I can’t help it but always look back years back.
It’s almost June and even if we know this is a wedding month, something I haven’t booked yet, it’s more known as back to school month.
Here in Hong Kong, following the British system that school starts in September and ends in July to fully cope up with the thought that July and August is meant for overseas trips, summer camps and crazy sale while learning is at peak during winter season.
After a month of playing native games with neighbors and watching TV, the fun is over and everyone’s back to school. Enrollment is not much of an excitement because walking thirty minutes to my grade school building is not like a walk in the park. My mother brings me to school and while walking, we would talk about how many notebooks do I need, whose the teacher I would like to enroll to and negotiate my baon for the school season. The process of enrollment does not take a couple of hours and the sight of the growing weeds in the landscape means we will start the school year cleaning up the field. So I then ask my mother to get me a new piece of sanggot from the blacksmith next door.
Coming from downtown to get new supplies for our little buy and sell business, me and my siblings were eager to see what kind of notebooks we do have. I need a new bag as my old Flash Gordon inherited from Kindergarten is less fashionable and I need that ‘box’ type so i can put my Araling Panlipunan, Science, Math books, and other activity notes. The notebooks we will have for this school year are 30-leaf items whose covers appear Aga Muhlach, Maricel Soriano, Philip Cezar, Bogs Adornado and William Martinez. We would then remove the spring binder and replace it with thick technicolor yarns. As experience would tell us, spring notes often wear out by midseason and is therefore inconvenient to use. As the children then are less conscious of what others would say about their new accessories, we did not worry about being bullied or being called class clown; children then were quite corteous.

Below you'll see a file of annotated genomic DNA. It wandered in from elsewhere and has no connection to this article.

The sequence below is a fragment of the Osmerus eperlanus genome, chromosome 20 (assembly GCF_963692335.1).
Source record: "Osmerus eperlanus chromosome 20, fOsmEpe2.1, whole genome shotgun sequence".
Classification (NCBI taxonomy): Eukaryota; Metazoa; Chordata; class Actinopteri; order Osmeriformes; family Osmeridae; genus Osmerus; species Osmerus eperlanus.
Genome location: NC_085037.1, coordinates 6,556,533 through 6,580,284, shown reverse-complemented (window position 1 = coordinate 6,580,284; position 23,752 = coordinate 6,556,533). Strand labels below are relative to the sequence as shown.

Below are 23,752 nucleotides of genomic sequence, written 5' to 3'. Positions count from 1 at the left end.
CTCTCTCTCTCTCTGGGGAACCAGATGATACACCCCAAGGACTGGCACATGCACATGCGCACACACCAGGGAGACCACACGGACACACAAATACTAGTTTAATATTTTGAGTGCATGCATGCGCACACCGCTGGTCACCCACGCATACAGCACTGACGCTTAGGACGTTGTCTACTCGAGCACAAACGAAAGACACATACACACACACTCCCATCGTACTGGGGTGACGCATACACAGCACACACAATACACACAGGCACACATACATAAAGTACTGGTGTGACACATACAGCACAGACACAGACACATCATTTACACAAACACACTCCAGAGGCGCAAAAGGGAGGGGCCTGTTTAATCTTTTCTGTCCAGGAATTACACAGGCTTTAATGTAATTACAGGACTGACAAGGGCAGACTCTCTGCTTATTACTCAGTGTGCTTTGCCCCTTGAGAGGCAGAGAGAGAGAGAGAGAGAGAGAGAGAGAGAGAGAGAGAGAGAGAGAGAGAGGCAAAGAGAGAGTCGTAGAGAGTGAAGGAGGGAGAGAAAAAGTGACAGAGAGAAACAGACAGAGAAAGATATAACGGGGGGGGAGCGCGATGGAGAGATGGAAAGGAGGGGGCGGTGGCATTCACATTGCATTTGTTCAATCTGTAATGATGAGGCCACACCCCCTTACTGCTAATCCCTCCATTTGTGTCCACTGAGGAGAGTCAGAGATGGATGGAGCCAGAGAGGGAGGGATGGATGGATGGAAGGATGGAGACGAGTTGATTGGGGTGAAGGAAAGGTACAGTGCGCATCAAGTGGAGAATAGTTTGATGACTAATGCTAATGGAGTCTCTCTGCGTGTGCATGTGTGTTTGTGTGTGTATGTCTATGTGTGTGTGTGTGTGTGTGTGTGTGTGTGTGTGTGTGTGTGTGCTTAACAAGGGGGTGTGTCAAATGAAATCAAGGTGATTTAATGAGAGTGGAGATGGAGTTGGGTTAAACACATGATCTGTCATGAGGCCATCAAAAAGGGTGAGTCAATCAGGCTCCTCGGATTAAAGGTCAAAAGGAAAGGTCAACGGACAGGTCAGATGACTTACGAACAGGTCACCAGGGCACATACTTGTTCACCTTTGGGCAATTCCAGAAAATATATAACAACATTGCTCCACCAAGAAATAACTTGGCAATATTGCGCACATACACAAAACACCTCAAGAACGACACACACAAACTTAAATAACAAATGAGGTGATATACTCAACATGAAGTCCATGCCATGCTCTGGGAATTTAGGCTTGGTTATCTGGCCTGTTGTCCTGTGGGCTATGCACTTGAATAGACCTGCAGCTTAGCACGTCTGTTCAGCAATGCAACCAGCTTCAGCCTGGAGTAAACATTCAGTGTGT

And yes, I do not need a new pair of shoes as my brown barko is still as durable as the day it was bought. We go to school in slippers and while it makes our feet dirty and exposed to all kinds of infectious diseases during monsoon season, we were pretty much confident about them.
Going home on a sunny day reminds me of the dusty road en route. We used to take either of the two routes, one at the Sampaguita Street highway or the longer, yet more relaxed, less dusty route via Kumintang and Dona Aurora Street.
On a rainy day, it’s more sober on the second route, coupled with scary ghost tales especially when one member of CHDF was murdered along the same path when I was in my second grade. At home, my lola would prepare hot champorado topped with condensed milk. I missed those days.
As years passed, routes change, friends add up, and interests quickly change. When I was in my first grade I only wished to go home and watch Electric Company and Sesame Street, later Superbook, Flying House, Scooby Doo, Batibot, etc. That is why I was ecstatic when I got to watch a few of the old Gospel episodes last Christmas during my vacation.
We all wish we were kids, but God made us grown ups in order to fully understand, enjoy and appreciate things around us. Afterall, as independent minded we eventually become, who would want to be crawling forever, or stuck on television watching Barney for at least sixty years?